Monday, 25 June 2012
It looks as though I haven't given away my Winter 2011 spare copy of Sampler & Antique Needlework Quarterly. So I shall remedy that now. I was very engrossed by this edition because it contains a most fascinating article on the group of samplers that depict Solomon's Temple and I have friends in Germany who own perhaps the largest collection of Solomon's Temple samplers, which we talk about on and off, discussing various theories. Aimee Newell who wrote the excellent article could find no correlation between the stitchers of this large group and fathers who were Freemasons - a promising starting hypothesis.
It is true that at the time this group of samplers was worked - 1790- 1850 - there was great interest in Solomon's Temple and models of the Temple were made and toured for display. Equally, interest and models had existed before this period. But one factor seems to focus on the year of 1847, and that was the date predicted for the second coming of the Messiah. To this end, incredible and concerted efforts were made around the world to line up events to ensure the stage was set for this propitious happening. One element of this was the return to Jerusalem of the Jewish diaspora. It is astonishing the number and rank of people involved in this effort, involving amongst others members of the British Government and Brigham Young, founder of the Mormon faith. There is an earlier Needleprint post about one woman involved personally in this effort - Marianne Neville. So lots of interesting possible factors to consider here. Another ponderable is whether those 'crosses' appearing on the roof and gables of Solomon's Temple are lightning rods - a theory of my German friends - in which case they would predate the ones by Benjamin Franklin by a few millennia. If they were designed not to mitigate lightening strikes, but to draw down lightning from the heavens, imagine how miraculous that would have appeared at the time. And perhaps when we look at samplers from the early 1800s we might put ourselves in the place of stitchers who believed the time of The Second Coming was nigh - just how would that affect our slant on life, if it were us?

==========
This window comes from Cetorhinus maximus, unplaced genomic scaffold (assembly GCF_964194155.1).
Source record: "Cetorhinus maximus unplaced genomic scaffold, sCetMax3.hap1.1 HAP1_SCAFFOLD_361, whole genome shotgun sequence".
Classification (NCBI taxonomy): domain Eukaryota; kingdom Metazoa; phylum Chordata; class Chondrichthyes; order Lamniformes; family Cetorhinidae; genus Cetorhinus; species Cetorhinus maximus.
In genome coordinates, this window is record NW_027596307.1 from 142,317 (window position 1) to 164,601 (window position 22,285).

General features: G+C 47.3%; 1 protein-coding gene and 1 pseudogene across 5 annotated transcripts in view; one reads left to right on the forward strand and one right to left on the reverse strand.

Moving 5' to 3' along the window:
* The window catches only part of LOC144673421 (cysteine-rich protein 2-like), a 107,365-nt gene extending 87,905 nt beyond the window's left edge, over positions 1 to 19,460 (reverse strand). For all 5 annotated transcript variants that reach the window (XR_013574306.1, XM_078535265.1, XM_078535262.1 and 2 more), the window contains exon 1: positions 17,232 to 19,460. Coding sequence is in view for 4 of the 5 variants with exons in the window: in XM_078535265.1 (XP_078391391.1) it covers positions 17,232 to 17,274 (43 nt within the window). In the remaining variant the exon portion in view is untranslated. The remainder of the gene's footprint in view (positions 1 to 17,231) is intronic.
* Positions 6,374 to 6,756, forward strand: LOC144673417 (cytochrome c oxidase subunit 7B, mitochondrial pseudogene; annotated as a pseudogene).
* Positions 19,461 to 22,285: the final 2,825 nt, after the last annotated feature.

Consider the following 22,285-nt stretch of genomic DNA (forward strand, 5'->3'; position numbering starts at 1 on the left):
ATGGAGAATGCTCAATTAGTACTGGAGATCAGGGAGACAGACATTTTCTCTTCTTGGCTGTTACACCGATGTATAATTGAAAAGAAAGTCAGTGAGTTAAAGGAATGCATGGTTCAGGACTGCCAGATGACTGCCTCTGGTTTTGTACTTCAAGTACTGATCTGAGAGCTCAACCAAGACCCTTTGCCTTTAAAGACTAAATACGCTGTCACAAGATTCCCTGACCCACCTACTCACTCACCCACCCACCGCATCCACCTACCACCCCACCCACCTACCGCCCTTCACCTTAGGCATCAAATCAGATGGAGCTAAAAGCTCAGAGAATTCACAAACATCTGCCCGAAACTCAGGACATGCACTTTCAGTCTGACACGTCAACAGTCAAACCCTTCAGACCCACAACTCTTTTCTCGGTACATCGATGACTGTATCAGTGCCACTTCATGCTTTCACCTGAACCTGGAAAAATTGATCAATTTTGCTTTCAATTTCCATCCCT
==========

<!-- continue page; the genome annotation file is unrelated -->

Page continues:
Posted by N E E D L E P R I N T at 19:01